However, on the other hand, I believe in breadth. “All Scripture is inspired by God” (2 Timothy 3:16). And here is an example: By breadth I mean reading broadly enough so that you take in the entire five-hundred-year period, say, of the divided kingdom in Israel, from Rehoboam right down to the end of the exile. In 1 and 2 Kings, 1 and 2 Chronicles, we have king after king after king rising, falling, succeeding, failing, good and evil, evil, then good, a rotten father followed by a good son, a good father followed by a rotten son and on and on.
I don’t know of any other way but reading through those books broadly to get the profound sense of both the repeated failure and rebellion of God’s people over centuries and the extraordinary mercy and patience of God. You can read about the great patience of God in the New Testament, and you will have certain affections and feelings and responses. But when you take a month to read these four books, 1–2 Kings and 1–2 Chronicles, you just come away saying, “Good night! Why in the world did God tolerate such rebellion?” And then you look in the mirror and realize how many times God has been patient with you. There is just no other way to quite get what God has to give us if we ignore the broad, doing only the deep that I described earlier.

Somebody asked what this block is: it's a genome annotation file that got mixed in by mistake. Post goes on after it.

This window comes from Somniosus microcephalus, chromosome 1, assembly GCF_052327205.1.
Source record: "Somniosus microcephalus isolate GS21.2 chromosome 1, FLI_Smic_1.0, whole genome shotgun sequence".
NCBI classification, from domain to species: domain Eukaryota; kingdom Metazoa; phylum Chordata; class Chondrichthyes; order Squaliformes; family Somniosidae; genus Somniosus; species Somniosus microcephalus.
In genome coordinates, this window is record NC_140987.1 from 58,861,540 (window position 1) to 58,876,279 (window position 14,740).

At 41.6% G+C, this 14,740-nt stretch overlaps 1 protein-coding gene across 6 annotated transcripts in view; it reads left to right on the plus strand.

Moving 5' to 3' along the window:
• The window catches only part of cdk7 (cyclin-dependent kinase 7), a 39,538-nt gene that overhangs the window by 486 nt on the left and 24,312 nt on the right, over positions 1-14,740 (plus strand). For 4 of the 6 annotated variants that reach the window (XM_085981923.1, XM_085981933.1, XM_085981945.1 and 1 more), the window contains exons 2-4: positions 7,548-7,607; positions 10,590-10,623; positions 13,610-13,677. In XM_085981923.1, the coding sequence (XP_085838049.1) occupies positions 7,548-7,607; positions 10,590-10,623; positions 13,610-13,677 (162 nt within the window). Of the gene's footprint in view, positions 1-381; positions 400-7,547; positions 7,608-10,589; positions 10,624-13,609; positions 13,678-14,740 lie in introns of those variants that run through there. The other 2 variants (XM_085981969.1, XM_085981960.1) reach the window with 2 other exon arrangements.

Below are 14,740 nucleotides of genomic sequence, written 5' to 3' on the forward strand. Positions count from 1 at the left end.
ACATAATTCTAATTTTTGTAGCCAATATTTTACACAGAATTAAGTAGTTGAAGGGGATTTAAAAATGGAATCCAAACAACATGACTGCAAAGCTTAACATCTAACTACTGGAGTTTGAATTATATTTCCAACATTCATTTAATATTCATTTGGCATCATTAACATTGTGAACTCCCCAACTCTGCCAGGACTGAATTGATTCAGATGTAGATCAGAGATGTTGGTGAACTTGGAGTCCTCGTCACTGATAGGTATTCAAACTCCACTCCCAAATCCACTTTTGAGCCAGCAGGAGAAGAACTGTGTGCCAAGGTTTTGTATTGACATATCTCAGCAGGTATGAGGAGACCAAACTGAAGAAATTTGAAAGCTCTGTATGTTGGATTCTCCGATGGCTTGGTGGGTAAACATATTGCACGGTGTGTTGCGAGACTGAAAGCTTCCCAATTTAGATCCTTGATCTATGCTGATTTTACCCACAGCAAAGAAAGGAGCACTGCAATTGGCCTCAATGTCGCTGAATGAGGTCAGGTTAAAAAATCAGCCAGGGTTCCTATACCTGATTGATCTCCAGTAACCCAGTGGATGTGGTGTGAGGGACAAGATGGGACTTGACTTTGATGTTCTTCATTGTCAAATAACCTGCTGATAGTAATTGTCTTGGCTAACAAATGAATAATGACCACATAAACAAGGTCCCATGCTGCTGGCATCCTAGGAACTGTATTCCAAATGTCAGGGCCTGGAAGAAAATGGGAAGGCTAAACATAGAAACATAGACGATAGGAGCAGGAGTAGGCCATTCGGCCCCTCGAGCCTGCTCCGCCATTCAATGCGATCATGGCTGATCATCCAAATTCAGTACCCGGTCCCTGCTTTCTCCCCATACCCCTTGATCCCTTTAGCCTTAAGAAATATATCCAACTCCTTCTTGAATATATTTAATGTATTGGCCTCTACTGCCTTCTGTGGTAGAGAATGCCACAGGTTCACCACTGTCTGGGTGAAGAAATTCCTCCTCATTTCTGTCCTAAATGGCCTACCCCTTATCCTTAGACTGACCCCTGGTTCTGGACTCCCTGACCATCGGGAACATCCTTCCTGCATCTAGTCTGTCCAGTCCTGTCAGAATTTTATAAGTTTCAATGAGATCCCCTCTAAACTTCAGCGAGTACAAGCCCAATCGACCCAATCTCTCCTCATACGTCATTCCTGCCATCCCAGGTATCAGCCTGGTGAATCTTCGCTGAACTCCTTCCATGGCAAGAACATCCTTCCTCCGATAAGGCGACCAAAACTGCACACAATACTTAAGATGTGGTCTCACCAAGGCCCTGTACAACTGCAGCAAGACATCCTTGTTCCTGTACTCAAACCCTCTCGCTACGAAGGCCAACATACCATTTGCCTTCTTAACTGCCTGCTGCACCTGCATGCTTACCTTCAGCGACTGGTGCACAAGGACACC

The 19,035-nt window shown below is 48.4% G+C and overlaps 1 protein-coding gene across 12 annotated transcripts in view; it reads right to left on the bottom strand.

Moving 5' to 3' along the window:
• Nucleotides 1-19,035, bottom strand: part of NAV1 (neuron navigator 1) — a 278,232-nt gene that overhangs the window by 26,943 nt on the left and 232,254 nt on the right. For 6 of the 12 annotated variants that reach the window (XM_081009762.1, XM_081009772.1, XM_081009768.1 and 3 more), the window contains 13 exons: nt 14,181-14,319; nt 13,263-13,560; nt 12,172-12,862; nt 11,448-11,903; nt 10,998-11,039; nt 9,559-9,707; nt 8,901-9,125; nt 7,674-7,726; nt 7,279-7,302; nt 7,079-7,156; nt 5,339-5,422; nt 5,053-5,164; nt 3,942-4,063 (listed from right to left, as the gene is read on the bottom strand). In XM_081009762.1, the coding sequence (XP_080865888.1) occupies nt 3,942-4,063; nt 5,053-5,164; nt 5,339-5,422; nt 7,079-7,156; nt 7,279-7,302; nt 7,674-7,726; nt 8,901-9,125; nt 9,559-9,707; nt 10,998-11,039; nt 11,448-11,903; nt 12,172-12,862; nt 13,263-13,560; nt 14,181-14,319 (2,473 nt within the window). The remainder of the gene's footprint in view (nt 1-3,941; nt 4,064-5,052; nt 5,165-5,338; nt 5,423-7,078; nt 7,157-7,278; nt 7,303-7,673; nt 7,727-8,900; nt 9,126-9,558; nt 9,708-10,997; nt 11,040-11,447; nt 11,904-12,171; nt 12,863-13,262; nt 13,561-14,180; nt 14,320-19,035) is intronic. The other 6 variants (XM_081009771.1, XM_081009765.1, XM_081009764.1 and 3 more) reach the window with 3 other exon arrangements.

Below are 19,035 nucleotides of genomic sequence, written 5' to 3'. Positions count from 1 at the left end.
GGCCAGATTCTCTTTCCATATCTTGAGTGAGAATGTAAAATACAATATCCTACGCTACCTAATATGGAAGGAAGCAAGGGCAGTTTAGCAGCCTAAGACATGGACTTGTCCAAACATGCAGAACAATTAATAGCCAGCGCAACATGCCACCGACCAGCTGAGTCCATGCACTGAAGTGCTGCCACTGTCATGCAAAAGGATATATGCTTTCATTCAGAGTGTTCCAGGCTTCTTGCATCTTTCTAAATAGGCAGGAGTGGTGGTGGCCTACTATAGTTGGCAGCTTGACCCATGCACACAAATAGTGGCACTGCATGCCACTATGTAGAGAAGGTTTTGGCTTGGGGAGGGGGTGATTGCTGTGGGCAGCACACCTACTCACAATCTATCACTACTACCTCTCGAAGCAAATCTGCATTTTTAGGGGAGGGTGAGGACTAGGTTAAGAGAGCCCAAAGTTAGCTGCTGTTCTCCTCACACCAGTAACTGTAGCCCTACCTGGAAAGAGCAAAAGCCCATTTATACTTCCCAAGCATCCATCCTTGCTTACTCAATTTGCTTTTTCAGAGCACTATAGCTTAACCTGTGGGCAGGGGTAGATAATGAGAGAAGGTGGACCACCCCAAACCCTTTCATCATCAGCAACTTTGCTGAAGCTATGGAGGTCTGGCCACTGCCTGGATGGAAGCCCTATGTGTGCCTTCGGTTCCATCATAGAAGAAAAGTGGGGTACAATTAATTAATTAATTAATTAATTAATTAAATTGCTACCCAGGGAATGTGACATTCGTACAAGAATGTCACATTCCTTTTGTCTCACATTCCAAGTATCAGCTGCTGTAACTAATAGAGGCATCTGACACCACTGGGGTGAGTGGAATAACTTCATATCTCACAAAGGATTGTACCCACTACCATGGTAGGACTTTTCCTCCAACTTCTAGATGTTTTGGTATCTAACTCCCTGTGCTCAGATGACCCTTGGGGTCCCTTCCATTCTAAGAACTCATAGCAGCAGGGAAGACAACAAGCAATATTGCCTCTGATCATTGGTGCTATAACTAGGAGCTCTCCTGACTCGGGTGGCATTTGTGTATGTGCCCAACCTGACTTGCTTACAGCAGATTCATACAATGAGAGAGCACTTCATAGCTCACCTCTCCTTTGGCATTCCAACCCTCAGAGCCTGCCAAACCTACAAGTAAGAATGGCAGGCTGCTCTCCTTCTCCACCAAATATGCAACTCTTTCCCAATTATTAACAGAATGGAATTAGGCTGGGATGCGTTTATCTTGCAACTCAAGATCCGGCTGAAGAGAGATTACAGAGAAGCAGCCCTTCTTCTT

Never Stop Reading
So my answer to Jeremy is: mix deep and broad in various ways that suit your mind and your life. So here is a concrete suggestion. What about this, Jeremy? Set aside a block of time in the morning to go deeper. You will take a smaller passage of Scripture, and you will perhaps memorize one of the verses in the Scripture. You will open a journal and you will write down some thoughts about what you saw in the verse you memorized or some other verse. This may mean that you only cover a paragraph in the morning or two verses in the morning. And the encouragement is you are going to have grown remarkably when you do that. You will.
Then set aside a time, maybe just before you go to bed — because it is okay to fall asleep at the end of this or maybe halfway through — set aside some time in the evening to do the big block reading. And here you don’t have your journal open, and you are not trying to memorize anything. You are just trying to get the sense of the whole as you read more quickly and more broadly. That is one possible way of mixing up the deep and the broad.
Another would be to take a month and do only deep, or a month and do only broad — or a year. You might say, “This is the year I am going to get through the whole Bible, and so I’ll read four chapters a day. I am not going to worry about depth. I am going to get the whole thing read.” Or you might take a whole year and say, “All in Philippians,” or “All in Romans,” or something like that.
And I might mention one other thing if you are not familiar with the Bible. It sounded like Jeremy might have come out of a background where he is not familiar with the stories. So here are two suggestions: Get a book like Vaughan Roberts’s God’s Big Picture. Or get a good study Bible like the ESV Study Bible, and walk through the whole Bible reading the introductions to the biblical books, or reading some of those really good essays that summarize the whole Bible.
Don’t think that you have to do everything inductively, just reading it for yourself. Do that, by all means, but there are great helps out there. And just always remember: whatever you do never stop reading. This is God’s very word. Broad or deep, it is his transforming voice.